Is CMMI certification worth the investment?

A ZDNet Asia reader is forking out US$19,000 for CMMI accreditation. Find out if it will add to his resume.

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Q. I studied computer engineering, and I first started working with a BPO (business process outsourcing) vendor in India as an advisor.

Within one month, I was promoted to the position of Quality Auditor. I've been in this role for about a year, and I want to further my studies in this area as I think that it is the right kind of field for me. I have attended a few seminars on quality in the United States and the United Kingdom, but despite the knowledge I've gained, this doesn't add to my CV.

Therefore, I have signed up to do a certificate in CMMI (Capability Maturity Model Integration), and I will be attending the first training this December at the Software Engineering Institute (SEI) in Arlington, Virginia. The cost of completing this training is about US$19,000--US$3,300 for six modules--and I'll have to make five trips to the US. I am unsure if this certificate is worth it. Although I am only 22 years old, I feel that this is an important decision that could impact my life and career.

I would like to know how much this CMMI certificate is worth in the global market and if my quality experience in BPO will help my career. Also, how easy would it be to switch to IT quality?

I am very confused about this and appreciate your advice.

Mohit Sharma
Quality Auditor
India

Note: Letters are edited for clarity.

Career advice from Michael Rehkopf, partner, TPI Asia-Pacific:
A. This question has a number of interesting facets. First, why study or take training? People look for a variety of results from studying or training, both before and after they've entered the workforce. These include:

  • Gain new skills/knowledge
  • Improve ways of thinking about issues
  • Make new contacts
  • Lead to accreditations
  • "If you see yourself moving into the accreditation field, then there would be a direct correlation between the course you mentioned and your CV. If that's not the field you wish to join, then you should consider which study/training results you want to achieve."
    --Michael Renkopf
    TPI Asia-Pacific

    Companies typically look for people who balance all of the above with experience and passion in order to deliver exellent results. With respect to CMMI specifically, there are a number of perspectives--two, perhaps, most relevant to your question.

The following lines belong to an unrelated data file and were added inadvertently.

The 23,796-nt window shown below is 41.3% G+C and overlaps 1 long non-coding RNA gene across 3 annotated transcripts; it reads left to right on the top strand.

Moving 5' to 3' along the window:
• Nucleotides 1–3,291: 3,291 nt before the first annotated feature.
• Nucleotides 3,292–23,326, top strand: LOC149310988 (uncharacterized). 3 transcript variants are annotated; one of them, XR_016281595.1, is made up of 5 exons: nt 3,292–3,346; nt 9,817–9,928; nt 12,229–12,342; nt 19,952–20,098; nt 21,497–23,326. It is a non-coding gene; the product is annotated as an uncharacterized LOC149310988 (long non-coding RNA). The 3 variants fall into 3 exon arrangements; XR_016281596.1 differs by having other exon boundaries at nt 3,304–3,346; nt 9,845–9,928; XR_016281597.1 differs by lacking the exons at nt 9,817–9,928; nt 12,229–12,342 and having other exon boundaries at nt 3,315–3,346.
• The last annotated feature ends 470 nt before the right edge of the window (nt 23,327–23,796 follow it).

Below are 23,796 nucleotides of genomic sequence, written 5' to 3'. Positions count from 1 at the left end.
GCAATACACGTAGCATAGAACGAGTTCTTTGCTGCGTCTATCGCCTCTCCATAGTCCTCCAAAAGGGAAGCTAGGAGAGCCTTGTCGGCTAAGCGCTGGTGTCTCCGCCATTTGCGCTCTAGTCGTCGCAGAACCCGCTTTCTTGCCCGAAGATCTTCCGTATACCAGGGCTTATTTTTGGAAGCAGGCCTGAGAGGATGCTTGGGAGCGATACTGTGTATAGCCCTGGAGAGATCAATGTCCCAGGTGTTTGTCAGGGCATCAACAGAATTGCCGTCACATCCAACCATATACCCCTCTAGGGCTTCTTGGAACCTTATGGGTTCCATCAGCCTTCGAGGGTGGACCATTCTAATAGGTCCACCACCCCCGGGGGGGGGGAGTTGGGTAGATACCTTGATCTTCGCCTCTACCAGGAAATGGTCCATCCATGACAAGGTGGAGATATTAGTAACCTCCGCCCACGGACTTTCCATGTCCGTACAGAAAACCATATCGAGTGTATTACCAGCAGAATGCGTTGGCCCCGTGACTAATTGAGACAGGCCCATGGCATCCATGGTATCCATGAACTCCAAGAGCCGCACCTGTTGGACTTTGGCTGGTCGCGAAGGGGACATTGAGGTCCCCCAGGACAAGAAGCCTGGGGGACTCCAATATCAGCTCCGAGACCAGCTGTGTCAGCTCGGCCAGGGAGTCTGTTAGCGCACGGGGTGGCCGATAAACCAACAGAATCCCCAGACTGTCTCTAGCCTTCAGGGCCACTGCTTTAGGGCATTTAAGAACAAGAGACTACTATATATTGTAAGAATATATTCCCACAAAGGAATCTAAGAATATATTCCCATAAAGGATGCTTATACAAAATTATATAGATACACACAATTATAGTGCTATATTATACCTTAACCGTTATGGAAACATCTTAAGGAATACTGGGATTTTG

The first concerns the essence of CMMI which is about the integration of various disciplines and key process areas within those disciplines that are required to complete large-scale efforts. As such, CMMI can be applied to a wide variety of areas including both IT outsourcing and BPO.

    The second concerns accreditation. CMMi accreditation is designed to certify that projects, programs and organizations are adhering to the processes. A certification framework requires that individuals are accredited as assessors and trainers in CMMi processes. If you see yourself moving into the accreditation field, then there would be a direct correlation between the course you mentioned and your CV. If that's not the field you wish to join, then you should consider which of the previously mentioned study/training results you want to achieve and how that will translate into better performance, and presumably improved wages, in your chosen area.

    Career advice from Chong Yoke Sin, CEO, NCS:
    A. It is good that you were able to land a job as Quality Auditor so early in your career. Usually, auditors and assessors would need to be equipped with a fair bit of experience before entering the quality profession as the job involves quite a bit judgment and this could only come from experience.

    Nevertheless, going for CMMI training is generally a good decision, and it could help you land any IT job that you want. When you have enough practical experience, the CMMI certification would still be useful. At this point in your career, where you have gained some experience as quality auditor, a CMMI certification will add to your credentials. But real experience after that is necessary to put your acquired training to practice. Your new employer may pay a slight premium for your certification.

    Looking for more IT career advice? Send your questions to: asktheexpert@asia.cnet.com, and we'll get our HR experts to answer.

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